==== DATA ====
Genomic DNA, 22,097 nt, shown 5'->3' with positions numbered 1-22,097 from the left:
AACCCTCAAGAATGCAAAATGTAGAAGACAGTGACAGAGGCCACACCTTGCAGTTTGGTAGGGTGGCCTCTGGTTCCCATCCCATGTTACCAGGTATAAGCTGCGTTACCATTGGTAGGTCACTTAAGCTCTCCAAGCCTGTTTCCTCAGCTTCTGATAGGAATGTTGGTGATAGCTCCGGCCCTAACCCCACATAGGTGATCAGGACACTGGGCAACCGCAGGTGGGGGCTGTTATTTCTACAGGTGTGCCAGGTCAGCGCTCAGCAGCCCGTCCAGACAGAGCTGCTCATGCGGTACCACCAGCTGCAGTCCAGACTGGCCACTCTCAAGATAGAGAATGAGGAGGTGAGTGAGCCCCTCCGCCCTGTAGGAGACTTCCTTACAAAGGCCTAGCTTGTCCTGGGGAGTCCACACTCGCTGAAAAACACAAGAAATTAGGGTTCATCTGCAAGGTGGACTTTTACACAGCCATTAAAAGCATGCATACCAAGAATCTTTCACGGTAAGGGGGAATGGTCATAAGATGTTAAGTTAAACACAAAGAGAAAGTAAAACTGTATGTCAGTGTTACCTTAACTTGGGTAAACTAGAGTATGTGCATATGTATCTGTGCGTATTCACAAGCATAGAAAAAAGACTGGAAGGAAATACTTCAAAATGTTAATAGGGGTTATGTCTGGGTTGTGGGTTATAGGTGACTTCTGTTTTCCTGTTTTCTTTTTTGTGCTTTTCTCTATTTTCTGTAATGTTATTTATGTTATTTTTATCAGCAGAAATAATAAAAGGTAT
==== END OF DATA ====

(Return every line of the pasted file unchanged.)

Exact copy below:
Genomic DNA, 22,097 nt, shown 5'->3' with positions numbered 1-22,097 from the left:
AACCCTCAAGAATGCAAAATGTAGAAGACAGTGACAGAGGCCACACCTTGCAGTTTGGTAGGGTGGCCTCTGGTTCCCATCCCATGTTACCAGGTATAAGCTGCGTTACCATTGGTAGGTCACTTAAGCTCTCCAAGCCTGTTTCCTCAGCTTCTGATAGGAATGTTGGTGATAGCTCCGGCCCTAACCCCACATAGGTGATCAGGACACTGGGCAACCGCAGGTGGGGGCTGTTATTTCTACAGGTGTGCCAGGTCAGCGCTCAGCAGCCCGTCCAGACAGAGCTGCTCATGCGGTACCACCAGCTGCAGTCCAGACTGGCCACTCTCAAGATAGAGAATGAGGAGGTGAGTGAGCCCCTCCGCCCTGTAGGAGACTTCCTTACAAAGGCCTAGCTTGTCCTGGGGAGTCCACACTCGCTGAAAAACACAAGAAATTAGGGTTCATCTGCAAGGTGGACTTTTACACAGCCATTAAAAGCATGCATACCAAGAATCTTTCACGGTAAGGGGGAATGGTCATAAGATGTTAAGTTAAACACAAAGAGAAAGTAAAACTGTATGTCAGTGTTACCTTAACTTGGGTAAACTAGAGTATGTGCATATGTATCTGTGCGTATTCACAAGCATAGAAAAAAGACTGGAAGGAAATACTTCAAAATGTTAATAGGGGTTATGTCTGGGTTGTGGGTTATAGGTGACTTCTGTTTTCCTGTTTTCTTTTTTGTGCTTTTCTCTATTTTCTGTAATGTTATTTATGTTATTTTTATCAGCAGAAATAATAAAAGGTAT